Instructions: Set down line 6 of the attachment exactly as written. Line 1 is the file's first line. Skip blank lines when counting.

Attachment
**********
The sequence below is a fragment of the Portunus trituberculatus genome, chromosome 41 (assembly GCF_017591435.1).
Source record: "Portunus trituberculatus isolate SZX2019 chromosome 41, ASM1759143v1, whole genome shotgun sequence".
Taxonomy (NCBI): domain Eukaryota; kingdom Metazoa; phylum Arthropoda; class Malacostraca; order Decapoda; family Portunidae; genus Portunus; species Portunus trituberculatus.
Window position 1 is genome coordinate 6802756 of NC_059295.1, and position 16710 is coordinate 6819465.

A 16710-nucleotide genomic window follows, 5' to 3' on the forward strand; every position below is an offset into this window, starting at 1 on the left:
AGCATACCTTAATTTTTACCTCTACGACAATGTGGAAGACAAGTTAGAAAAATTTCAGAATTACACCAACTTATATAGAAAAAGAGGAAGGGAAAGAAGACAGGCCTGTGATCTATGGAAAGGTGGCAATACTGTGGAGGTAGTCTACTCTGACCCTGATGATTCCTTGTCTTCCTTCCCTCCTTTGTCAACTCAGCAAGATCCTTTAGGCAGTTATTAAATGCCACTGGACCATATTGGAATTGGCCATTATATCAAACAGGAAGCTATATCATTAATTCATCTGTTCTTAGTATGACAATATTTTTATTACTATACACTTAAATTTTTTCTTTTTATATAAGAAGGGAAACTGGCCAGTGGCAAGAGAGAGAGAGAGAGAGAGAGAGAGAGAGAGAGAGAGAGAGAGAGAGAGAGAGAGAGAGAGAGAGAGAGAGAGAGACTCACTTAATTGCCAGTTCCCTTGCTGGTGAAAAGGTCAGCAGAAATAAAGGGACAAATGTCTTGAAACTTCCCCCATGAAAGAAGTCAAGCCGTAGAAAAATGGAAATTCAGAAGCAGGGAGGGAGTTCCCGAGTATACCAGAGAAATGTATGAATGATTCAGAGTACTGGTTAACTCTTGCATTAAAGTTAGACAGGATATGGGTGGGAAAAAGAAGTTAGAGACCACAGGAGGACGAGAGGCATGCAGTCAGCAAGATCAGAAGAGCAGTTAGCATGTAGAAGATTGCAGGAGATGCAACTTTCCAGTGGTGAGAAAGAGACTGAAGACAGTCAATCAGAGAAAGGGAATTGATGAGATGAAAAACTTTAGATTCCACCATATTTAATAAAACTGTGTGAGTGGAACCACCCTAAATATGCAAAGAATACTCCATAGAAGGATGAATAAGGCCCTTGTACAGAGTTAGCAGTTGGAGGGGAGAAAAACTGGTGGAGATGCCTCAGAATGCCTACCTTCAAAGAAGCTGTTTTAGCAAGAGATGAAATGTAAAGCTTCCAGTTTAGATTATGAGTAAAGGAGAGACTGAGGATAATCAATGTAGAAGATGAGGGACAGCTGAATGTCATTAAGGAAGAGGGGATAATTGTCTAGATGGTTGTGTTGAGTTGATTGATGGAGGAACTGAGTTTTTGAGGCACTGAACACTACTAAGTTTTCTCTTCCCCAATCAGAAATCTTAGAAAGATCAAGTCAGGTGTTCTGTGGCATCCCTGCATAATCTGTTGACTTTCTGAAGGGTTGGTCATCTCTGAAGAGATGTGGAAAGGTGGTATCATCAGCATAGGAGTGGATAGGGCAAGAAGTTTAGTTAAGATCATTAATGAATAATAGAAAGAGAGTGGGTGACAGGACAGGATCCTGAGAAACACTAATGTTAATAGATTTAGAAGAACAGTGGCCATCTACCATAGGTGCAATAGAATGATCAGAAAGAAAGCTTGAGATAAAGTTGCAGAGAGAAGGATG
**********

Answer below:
AGCATACCTTAATTTTTACCTCTACGACAATGTGGAAGACAAGTTAGAAAAATTTCAGAATTACACCAACTTATATAGAAAAAGAGGAAGGGAAAGAAGACAGGCCTGTGATCTATGGAAAGGTGGCAATACTGTGGAGGTAGTCTACTCTGACCCTGATGATTCCTTGTCTTCCTTCCCTCCTTTGTCAACTCAGCAAGATCCTTTAGGCAGTTATTAAATGCCACTGGACCATATTGGAATTGGCCATTATATCAAACAGGAAGCTATATCATTAATTCATCTGTTCTTAGTATGACAATATTTTTATTACTATACACTTAAATTTTTTCTTTTTATATAAGAAGGGAAACTGGCCAGTGGCAAGAGAGAGAGAGAGAGAGAGAGAGAGAGAGAGAGAGAGAGAGAGAGAGAGAGAGAGAGAGAGAGAGAGAGAGAGAGACTCACTTAATTGCCAGTTCCCTTGCTGGTGAAAAGGTCAGCAGAAATAAAGGGACAAATGTCTTGAAACTTCCCCCATGAAAGAAGTCAAGCCGTAGAAAAATGGAAATTCAGAAGCAGGGAGGGAGTTCCCGAGTATACCAGAGAAATGTATGAATGATTCAGAGTACTGGTTAACTCTTGCATTAAAGTTAGACAGGATATGGGTGGGAAAAAGAAGTTAGAGACCACAGGAGGACGAGAGGCATGCAGTCAGCAAGATCAGAAGAGCAGTTAGCATGTAGAAGATTGCAGGAGATGCAACTTTCCAGTGGTGAGAAAGAGACTGAAGACAGTCAATCAGAGAAAGGGAATTGATGAGATGAAAAACTTTAGATTCCACCATATTTAATAAAACTGTGTGAGTGGAACCACCCTAAATATGCAAAGAATACTCCATAGAAGGATGAATAAGGCCCTTGTACAGAGTTAGCAGTTGGAGGGGAGAAAAACTGGTGGAGATGCCTCAGAATGCCTACCTTCAAAGAAGCTGTTTTAGCAAGAGATGAAATGTAAAGCTTCCAGTTTAGATTATGAGTAAAGGAGAGACTGAGGATAATCAATGTAGAAGATGAGGGACAGCTGAATGTCATTAAGGAAGAGGGGATAATTGTCTAGATGGTTGTGTTGAGTTGATTGATGGAGGAACTGAGTTTTTGAGGCACTGAACACTACTAAGTTTTCTCTTCCCCAATCAGAAATCTTAGAAAGATCAAGTCAGGTGTTCTGTGGCATCCCTGCATAATCTGTTGACTTTCTGAAGGGTTGGTCATCTCTGAAGAGATGTGGAAAGGTGGTATCATCAGCATAGGAGTGGATAGGGCAAGAAGTTTAGTTAAGATCATTAATGAATAATAGAAAGAGAGTGGGTGACAGGACAGGATCCTGAGAAACACTAATGTTAATAGATTTAGAAGAACAGTGGCCATCTACCATAGGTGCAATAGAATGATCAGAAAGAAAGCTTGAGATAAAGTTGCAGAGAGAAGGATG